Taylor Swift is the Right’s new favorite anti-hero. Some conservatives have been quaking at the football-pop culture crossover that is the relationship between Swift and Kansas City Chiefs tight end Travis Kelce. Now that the Chiefs are headed to the Super Bowl, they’re apoplectic. 

“I wonder who’s going to win the Super Bowl,” failed presidential candidate Vivek Ramaswamy posted. “And I wonder if there’s a major presidential endorsement coming from an artificially culturally propped-up couple this fall. Just some wild speculation over here, let’s see how it ages over the next 8 months.”

Conspiracy theory peddler Jack Posobiec offered up this consolation: “We don’t have Taylor Swift on our side, but you know who we have? We have Kid Rock. We have Ted Nugent. We have influencers. We have all these people — Jon Voight.” Just the celebrities the Right needs to win over women and young people. 

A Fox News segment weighed the question, “Is Taylor Swift a Pentagon psyop?” And Rolling Stone reported that former President Donald Trump himself has complained that he is “more popular” than Swift. 

The Swift conspiracy theory, to the extent that anyone actually believes it, seems to go something like this: The NFL has rigged the game in favor of the Kansas City Chiefs, the already wildly successful team that will have competed in four of the last five Super Bowls. Swift has had her popularity boosted by government goons, and together the Pfizer-loving Kelce and Swift will endorse President Joe Biden, wreak havoc on American norms, and ride off in an electric getaway car.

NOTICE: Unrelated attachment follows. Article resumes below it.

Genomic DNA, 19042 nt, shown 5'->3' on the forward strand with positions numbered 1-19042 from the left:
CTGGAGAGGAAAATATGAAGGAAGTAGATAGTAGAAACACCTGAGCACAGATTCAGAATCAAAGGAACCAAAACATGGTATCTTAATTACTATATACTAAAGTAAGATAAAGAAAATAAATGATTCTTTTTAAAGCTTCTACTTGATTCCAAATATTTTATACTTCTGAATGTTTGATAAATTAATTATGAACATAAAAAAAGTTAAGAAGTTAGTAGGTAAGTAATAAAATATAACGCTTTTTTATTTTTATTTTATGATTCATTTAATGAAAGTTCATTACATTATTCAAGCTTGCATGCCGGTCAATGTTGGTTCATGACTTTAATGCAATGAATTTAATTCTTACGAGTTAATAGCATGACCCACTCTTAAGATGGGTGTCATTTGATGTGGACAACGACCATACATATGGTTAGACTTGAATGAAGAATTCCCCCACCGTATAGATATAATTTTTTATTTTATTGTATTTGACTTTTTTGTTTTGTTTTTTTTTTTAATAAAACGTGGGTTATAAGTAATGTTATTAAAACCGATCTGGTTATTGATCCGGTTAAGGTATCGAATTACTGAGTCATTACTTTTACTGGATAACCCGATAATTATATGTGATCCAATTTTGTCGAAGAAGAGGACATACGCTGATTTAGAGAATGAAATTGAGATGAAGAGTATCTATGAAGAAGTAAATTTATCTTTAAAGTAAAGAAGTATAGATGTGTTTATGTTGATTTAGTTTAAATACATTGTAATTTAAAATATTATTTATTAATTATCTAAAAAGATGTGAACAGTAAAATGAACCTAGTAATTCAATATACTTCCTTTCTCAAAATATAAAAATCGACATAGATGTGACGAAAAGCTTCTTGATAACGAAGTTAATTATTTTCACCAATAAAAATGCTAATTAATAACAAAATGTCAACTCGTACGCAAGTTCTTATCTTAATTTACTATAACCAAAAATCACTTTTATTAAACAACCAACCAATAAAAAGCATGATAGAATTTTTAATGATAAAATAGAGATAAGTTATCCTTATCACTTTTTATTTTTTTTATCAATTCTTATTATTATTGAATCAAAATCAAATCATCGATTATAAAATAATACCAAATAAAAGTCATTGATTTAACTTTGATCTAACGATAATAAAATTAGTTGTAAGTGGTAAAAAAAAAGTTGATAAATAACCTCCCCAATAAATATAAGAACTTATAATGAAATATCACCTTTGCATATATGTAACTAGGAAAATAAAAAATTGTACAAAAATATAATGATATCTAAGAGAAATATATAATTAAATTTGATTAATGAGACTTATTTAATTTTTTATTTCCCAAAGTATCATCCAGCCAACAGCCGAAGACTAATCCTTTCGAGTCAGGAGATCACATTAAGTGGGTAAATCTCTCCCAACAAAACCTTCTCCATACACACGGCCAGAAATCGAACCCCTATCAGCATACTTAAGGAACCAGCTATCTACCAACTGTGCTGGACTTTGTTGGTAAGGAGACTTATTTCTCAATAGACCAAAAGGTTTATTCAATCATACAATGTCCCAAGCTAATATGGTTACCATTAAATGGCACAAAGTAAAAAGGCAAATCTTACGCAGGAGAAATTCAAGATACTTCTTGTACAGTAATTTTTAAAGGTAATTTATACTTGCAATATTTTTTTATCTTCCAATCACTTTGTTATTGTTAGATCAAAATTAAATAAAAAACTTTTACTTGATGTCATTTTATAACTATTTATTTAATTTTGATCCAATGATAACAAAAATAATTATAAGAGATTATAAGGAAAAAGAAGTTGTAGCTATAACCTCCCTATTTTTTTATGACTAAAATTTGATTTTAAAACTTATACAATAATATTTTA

Swift has so far declined to endorse Biden for the 2024 election, but that hasn’t stopped the administration from keeping her on a wish list of surrogates. Swift did endorse Biden shortly before the 2020 election, and he won. Coincidence, I think not! 

The Right’s distaste for Swift, sometimes reasonable, sometimes not, largely began somewhere around 2018 when the pop star first weighed in on national politics, endorsing the Senate run of a Democrat from her home state of Tennessee. 

Since then, your opinion on America’s sweetheart has become a political litmus test, at least for those in the MAGA crowd. In Echelon Insights polling from last summer, Swift had an overall 50% approval rating, which was matched by her approval among “party-first Republicans.” Among “Trump-first Republicans,” her approval rating was 27%. 

Occam’s razor, the principle that the simplest explanation is the best, may be illustrative here. Swift is wildly popular among young women because they grew up, or are growing up, with her. She may be a Democrat, but as commentator Michael Knowles says, she’s “temperamentally conservative.” Her popularity comes in spite of politics, not because of it.

If Biden wins in November, it won’t be because of the get-out-the-vote efforts of a pop star. It will, however, have something to do with a certain figure who insists he’s “more popular” than she is.